MPEP 2141.01(a) Analogous and Nonanalogous Art [R-6]

    I. TO RELY ON A REFERENCE UNDER 35 U.S.C. 103, IT MUST BE ANALOGOUS PRIOR ART
    The examiner must determine what is “analogous prior art” for the purpose of analyzing the obviousness of the subject matter at issue. **>”Under the correct analysis, any need or problem known in the field of endeavor at the time of the invention and addressed by the patent [or application at issue] can provide a reason for combining the elements in the manner claimed. ” KSR International Co. v. Teleflex Inc., 550 U.S. ___, ___, 82 USPQ2d 1385, 1397 (2007). Thus a reference in a field different from that of applicant’s endeavor may be reasonably pertinent if it is one which, because of the matter with which it deals, logically would have commended itself to an inventor’s attention in considering his or her invention as a whole.CONSIDER< SIMILARITIES AND DIFFERENCES IN STRUCTURE AND FUNCTION **
    While Patent Office classification of references and the cross-references in the official search notes of the class definitions are some evidence of “nonanalogy” or “analogy” respectively, the court has found “the similarities and differences in structure and function of the inventions to carry far greater weight.” In re Ellis, 476 F.2d 1370, 1372, 177 USPQ 526, 527 (CCPA 1973) (The structural similarities and functional overlap between the structural gratings shown by one reference and the shoe scrapers of the type shown by another reference were readily apparent, and therefore the arts to which the reference patents belonged were reasonably pertinent to the art with which appellant’s invention dealt (pedestrian floor gratings).).**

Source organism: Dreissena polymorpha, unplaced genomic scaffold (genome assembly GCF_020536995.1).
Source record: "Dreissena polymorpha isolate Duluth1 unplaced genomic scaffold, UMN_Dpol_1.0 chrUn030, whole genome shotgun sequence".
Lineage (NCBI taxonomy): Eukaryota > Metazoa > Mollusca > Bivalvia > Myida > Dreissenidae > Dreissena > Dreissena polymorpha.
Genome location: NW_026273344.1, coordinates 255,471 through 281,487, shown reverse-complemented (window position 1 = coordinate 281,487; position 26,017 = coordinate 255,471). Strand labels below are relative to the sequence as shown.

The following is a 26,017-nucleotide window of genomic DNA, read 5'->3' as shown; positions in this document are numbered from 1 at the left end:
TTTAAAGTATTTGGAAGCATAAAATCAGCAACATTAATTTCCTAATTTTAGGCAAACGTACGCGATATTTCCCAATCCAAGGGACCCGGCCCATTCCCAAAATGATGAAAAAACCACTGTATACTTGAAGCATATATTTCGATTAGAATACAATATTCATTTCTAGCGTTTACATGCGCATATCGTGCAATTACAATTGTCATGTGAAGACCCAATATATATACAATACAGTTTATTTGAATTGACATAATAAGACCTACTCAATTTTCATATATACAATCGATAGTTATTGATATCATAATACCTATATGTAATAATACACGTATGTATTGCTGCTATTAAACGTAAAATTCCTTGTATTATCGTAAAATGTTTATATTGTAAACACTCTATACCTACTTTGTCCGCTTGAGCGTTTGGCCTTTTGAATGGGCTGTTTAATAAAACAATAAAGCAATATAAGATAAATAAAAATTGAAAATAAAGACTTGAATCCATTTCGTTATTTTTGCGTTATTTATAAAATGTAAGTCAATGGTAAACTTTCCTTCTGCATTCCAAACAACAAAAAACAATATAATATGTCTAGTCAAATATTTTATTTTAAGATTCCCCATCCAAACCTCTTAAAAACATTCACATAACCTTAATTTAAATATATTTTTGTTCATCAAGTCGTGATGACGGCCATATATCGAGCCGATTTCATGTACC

IV. ANALOGY IN THE MECHANICAL ARTS
    See, for example, ** Stevenson v. International Trade Comm., 612 F.2d 546, 550, 204 USPQ 276, 280 (CCPA 1979) (“In a simple mechanical invention a broad spectrum of prior art must be explored and it is reasonable to permit inquiry into other areas where one of ordinary skill in the art would be aware that similar problems exist.”). See also In re Bigio, 381 F.3d 1320, 1325-26, 72 USPQ2d 1209, 1211-12 (Fed. Cir. 2004). The patent application claimed a “hair brush” having a specific bristle configuration. The Board affirmed the examiner’s rejection of the claims as being obvious in view of prior art patents disclosing toothbrushes. 381 F.3d at 1323, 72 USPQ2d at 1210. The applicant disputed that the patent references constituted analogous art. On appeal, the court upheld the Board’s interpretation of the claim term “hair brush” to encompass any brush that may be used for any bodily hair, including facial hair. 381 F.3d at 1323-24, 72 USPQ2d at 1211. With this claim interpretation, the court applied the “field of endeavor test” for analogous art and determined that the references were within the field of applicant’s endeavor and hence was analogous art because toothbrushes are structurally similar to small brushes for hair, and a toothbrush could be used to brush facial hair. 381 F.3d at 1326, 72 USPQ2d at 1212.